Empowering the product team is particularly important because it allows following the fifth principle to embrace uncertainty. Product development is a fundamentally risky endeavor. That risk doesn't just lie in how well the ideas you have can be executed. It is far more fundamental than that: regardless of your initial confidence in product ideas, most of them won't deliver the hypothesized value (to the customer, to the business) you hoped for. Moreover, you won't be able to identify the bad ideas until you have invested substantial effort in exploring them. That is the uncertainty axiom of product management.
Without embracing this fundamental uncertainty, you will never deliver a great product. Embracing this uncertainty means accepting failure, recognizing that some of the ideas that sound great in theory will fail to deliver any real value. It means killing your darlings again and again. It also means that you sometimes may have streaks of bad ideas, where idea after idea fails. Accepting this can be hard. No one likes to fail all the time. It is therefore important to understand this as a fundamental property of product development and nothing to be ashamed of. To the contrary: every idea that didn't turn out to deliver the hypothesized value should be understood as a learning opportunity.
Following the principle therefore means validating all ideas. It means that no idea, even ones that come from senior stakeholders or customers, are sacrosanct—everything needs to prove that it's really making a difference. This validation needs to happen as early as possible—shipping something and then realizing it doesn't deliver the hypothesized value means a colossal waste of resources. It's still better to kill something that was shipped and failed to deliver value than to leave it in the product (due to the cost of increasing complexity), but it would have been even better to validate the idea through a prototype and realize it doesn't work.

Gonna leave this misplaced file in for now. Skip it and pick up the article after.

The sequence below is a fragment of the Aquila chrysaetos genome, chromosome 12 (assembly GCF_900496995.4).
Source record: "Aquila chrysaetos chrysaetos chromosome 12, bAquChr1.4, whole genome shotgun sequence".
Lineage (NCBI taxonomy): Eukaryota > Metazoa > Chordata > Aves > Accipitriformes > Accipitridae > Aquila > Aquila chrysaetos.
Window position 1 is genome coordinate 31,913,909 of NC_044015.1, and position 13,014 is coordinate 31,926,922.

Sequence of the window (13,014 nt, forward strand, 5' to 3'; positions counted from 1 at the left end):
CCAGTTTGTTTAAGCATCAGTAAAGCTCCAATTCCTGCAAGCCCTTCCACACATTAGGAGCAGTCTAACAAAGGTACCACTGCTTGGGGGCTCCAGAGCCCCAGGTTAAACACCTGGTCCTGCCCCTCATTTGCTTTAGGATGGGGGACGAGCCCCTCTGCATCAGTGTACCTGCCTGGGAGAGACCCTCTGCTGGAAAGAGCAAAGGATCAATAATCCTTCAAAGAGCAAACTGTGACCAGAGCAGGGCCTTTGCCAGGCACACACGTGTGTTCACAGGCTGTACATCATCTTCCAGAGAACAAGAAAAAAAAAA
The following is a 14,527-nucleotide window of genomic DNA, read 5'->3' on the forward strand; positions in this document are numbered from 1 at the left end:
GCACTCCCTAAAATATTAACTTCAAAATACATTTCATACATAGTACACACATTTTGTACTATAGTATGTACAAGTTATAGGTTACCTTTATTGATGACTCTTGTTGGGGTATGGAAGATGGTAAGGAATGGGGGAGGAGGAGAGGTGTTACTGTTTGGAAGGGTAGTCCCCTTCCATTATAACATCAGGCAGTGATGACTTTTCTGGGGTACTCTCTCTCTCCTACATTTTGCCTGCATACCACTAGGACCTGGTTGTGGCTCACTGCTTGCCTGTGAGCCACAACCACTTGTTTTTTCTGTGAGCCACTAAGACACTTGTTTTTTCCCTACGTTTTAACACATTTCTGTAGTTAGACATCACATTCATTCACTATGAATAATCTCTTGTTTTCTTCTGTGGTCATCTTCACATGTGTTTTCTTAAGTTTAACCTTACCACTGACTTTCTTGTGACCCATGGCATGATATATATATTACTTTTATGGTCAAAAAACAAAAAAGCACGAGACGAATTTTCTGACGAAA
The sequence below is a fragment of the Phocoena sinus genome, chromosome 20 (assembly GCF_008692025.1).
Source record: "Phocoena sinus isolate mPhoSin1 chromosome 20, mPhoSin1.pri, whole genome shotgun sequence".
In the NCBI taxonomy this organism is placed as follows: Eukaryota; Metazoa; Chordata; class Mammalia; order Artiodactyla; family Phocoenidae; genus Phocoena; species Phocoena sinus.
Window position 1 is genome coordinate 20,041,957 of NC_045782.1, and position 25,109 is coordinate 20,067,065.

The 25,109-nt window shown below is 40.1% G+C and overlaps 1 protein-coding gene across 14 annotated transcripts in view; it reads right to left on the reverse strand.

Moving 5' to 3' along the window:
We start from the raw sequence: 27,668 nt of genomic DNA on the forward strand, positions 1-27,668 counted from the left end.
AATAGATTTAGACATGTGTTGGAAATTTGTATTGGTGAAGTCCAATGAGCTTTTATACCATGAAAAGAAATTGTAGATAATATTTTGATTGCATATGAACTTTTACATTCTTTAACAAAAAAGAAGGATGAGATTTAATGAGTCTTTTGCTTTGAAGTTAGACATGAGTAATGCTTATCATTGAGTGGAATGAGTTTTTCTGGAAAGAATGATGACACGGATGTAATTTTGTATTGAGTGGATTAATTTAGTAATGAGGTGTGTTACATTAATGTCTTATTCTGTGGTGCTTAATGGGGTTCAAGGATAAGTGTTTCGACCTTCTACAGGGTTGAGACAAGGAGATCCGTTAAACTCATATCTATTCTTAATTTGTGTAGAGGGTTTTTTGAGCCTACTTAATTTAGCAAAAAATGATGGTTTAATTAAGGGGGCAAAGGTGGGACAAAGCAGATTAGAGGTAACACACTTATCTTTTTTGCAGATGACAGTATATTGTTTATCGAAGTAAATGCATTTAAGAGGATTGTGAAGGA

There are many practices for validation and that all follow the principle of embracing uncertainty. When evaluating validation practices to apply, it's important to understand that the only signal you can really trust is people “voting with their feet and wallets”. Just asking someone whether they have a certain problem or would like a better solution is very likely to result in an affirmative answer. Words are cheap. If you really want to understand if the problem is big enough or your solution works for the customer, you have to get them to put their time and/or money on the line—start using your solution or even better, paying for it. That can be in the form of a prototype or Minimum Viable Product (MVP), but just words without action should never be understand as strong evidence to validate an idea.
6. Balance Inputs, Outputs, Outcomes, and Learning
Following from the previous one, the next important principle is to balance inputs, outputs, outcomes, and learning. Traditional management of software development processes is often myopically focused on outputs: how many new features are we shipping? However, from the uncertainty axiom of product development, it follows that it is by no means guaranteed that shipping more and more features is at all beneficial to the customer (or the business). Modern approaches have therefore realized that focusing on outcomes (for customers and for the business) is important. Even a singular focus on outcomes, however, has its challenges. Instead, you need to also consider inputs (the quality of information you use to make product decisions and the decision process) as well as learning (how you feed information from the outcomes you have achieved back into the product development process).
As with team empowerment, you can only fully follow this principle with senior management support. If teams are measured by outputs, then it is hard for a team to focus on the other aspects. However, making sure that outcomes, inputs, and learning are not completely disregarded is something that even individual team members can pay attention to.